The martial arts have been practiced for centuries around the world, and yet there are still plenty of misconceptions associated with these ancient systems of fighting and self-defense. Whether your interest in the martial arts comes from an old Bruce Lee movie you caught on television, an extended fight sequence in a summer blockbuster, or the increasingly popular MMA, it’s possible you’ve developed a few wrong ideas. If you’re a beginner, before you tackle an introductory class, you should tackle these five common misconceptions about the martial arts.
You Need To Be In Great Shape
If you’re only familiar with the lean physiques of professional MMA fighters donning billboards, you might assume all practitioners of martial arts have to be in tip-top shape — but that’s not necessarily true. This misconception limits the very people who can benefit the most from studying martial arts, as students and instructors alike come in all shapes and sizes. Martial arts disciplines have been developed to use your body –– as is –– to it’s advantage. You don’t need to show up to your first martial arts class in great shape; your training will help you get there.
You Need To Be Young
While the martial arts competitors at the Olympics and those who participate in professional Mixed Martial Arts tend to be in their 20s and 30s, almost no other sport is as accessible to people of all ages than martial arts. Parents may sign their children up for karate classes prior to enrolling themselves, and the Chinese art tai chi is often practiced by seniors. Older people also benefit from other martial arts forms because they provide regular stretching, mental challenges and a fitness regime which gradually increases in intensity.
Martial Arts Don’t Work in the Real World
From Buffy the Vampire Slayer to Suicide Squad’s Harley Quinn, when characters in television and movies use martial arts they tend to do so with a dizzying display of spinning kicks and whirling punches. In the real world, however, attempting an acrobatic back kick in a narrow alley will probably not end with your attackers doubled over in pain — but with laughter. Although some styles like taekwondo teach students high, fast kicks others rely more on close-combat techniques. Japanese and Brazilian jujitsu along with Krav Maga, which was developed for the Israeli military, use your opponent’s size and strength against them. Many consider these systems more practical and effective for self defense.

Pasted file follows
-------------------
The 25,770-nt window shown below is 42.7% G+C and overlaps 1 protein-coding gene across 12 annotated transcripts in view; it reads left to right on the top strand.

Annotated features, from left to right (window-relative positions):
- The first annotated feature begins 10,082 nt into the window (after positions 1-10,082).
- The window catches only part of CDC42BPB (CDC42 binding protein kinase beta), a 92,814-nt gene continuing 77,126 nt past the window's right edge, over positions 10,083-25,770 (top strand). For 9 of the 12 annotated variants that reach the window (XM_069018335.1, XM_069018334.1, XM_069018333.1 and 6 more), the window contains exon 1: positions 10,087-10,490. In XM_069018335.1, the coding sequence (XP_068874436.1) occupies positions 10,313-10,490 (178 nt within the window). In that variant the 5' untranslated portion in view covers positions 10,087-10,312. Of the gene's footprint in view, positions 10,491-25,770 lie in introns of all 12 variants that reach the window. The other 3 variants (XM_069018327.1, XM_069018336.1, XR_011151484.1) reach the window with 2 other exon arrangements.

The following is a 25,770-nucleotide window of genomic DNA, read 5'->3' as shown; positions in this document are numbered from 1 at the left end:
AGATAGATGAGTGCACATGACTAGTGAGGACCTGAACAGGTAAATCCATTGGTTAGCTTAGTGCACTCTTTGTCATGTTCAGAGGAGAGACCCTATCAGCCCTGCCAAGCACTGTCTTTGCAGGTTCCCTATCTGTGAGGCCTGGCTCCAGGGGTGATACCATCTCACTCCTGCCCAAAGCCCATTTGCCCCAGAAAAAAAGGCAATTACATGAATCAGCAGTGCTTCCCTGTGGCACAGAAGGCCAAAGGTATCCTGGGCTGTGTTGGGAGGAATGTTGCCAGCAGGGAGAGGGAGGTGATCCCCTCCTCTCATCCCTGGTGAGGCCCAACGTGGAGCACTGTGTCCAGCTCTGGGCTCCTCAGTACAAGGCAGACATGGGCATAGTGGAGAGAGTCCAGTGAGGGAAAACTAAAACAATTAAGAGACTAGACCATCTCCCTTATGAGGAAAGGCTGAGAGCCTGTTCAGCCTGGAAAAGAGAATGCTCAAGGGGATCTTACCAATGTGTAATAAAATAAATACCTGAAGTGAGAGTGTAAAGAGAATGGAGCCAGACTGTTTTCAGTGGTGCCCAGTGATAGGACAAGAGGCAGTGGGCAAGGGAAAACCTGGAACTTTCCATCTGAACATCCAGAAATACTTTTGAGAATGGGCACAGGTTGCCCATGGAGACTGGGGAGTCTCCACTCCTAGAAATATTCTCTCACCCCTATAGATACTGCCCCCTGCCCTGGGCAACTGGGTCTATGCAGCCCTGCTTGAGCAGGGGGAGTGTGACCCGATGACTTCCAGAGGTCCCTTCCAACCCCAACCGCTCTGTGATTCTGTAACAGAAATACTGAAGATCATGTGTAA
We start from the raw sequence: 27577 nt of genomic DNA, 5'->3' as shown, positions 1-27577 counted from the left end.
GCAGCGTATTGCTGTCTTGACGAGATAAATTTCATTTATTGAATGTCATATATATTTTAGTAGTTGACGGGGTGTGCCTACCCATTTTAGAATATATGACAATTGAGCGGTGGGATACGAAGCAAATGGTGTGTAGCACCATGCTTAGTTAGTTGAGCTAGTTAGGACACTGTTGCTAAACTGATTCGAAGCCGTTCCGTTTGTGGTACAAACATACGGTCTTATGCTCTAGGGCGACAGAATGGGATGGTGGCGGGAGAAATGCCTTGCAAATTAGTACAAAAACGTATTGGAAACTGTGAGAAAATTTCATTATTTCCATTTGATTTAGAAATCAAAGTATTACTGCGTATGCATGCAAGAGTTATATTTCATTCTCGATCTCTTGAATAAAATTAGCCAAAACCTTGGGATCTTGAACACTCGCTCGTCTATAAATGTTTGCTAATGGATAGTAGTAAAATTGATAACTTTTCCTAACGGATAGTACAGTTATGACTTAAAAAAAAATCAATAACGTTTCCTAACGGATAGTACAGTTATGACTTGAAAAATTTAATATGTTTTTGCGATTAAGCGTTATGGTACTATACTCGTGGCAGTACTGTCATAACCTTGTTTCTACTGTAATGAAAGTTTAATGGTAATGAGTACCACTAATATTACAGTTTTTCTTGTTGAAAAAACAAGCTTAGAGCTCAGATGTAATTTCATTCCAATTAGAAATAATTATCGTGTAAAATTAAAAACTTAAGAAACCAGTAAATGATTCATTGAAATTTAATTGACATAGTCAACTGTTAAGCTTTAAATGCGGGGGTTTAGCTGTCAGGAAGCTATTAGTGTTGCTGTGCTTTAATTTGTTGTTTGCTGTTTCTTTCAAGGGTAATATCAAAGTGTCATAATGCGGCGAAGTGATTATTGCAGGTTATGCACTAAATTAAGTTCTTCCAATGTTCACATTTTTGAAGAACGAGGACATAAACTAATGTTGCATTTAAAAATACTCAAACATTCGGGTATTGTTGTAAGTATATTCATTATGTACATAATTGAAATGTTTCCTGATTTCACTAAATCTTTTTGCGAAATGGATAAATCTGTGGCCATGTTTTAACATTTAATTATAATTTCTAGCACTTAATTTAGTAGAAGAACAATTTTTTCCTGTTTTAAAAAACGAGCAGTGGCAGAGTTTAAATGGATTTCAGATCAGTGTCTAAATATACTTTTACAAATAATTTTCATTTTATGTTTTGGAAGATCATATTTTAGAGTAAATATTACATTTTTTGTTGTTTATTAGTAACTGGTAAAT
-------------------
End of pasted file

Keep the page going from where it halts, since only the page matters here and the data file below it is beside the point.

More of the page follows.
Martial Arts Are All About Fighting
Martial arts are most often referenced in pop culture as forms of hand-to-hand combat used to fight, which can lead to its other advantages being overlooked. Many practitioners of martial arts enjoy the mental benefits that come with the training, such as the calming effects of meditation. In a world of constant distractions, studying the martial arts demands that you to shut everything else out and concentrate on the task at hand. Disciplines like karate teach students complex choreographed patterns called “katas” that resemble fighting dances and require intense focus to perfect.
It Will Be Years Before You Can Actually Defend Yourself
It is true that a martial arts discipline can take years — even decades — to master. However many of the techniques that will help you defend yourself can be taught in a few classes or even a seminar. If you’re interested in self-defense, look for styles that emphasize simple, effective countermeasures. Studios like Krav Maga Worldwide, for example, focus on practical self-defense maneuvers from the very first class.
Regardless of your age, skill level or background, if you’re interested in learning a martial art, there’s no reason not to give it a try. Most schools offer introductory classes at a reduced rate — or even for free. Your first martial arts class could be the start of a completely new way of life.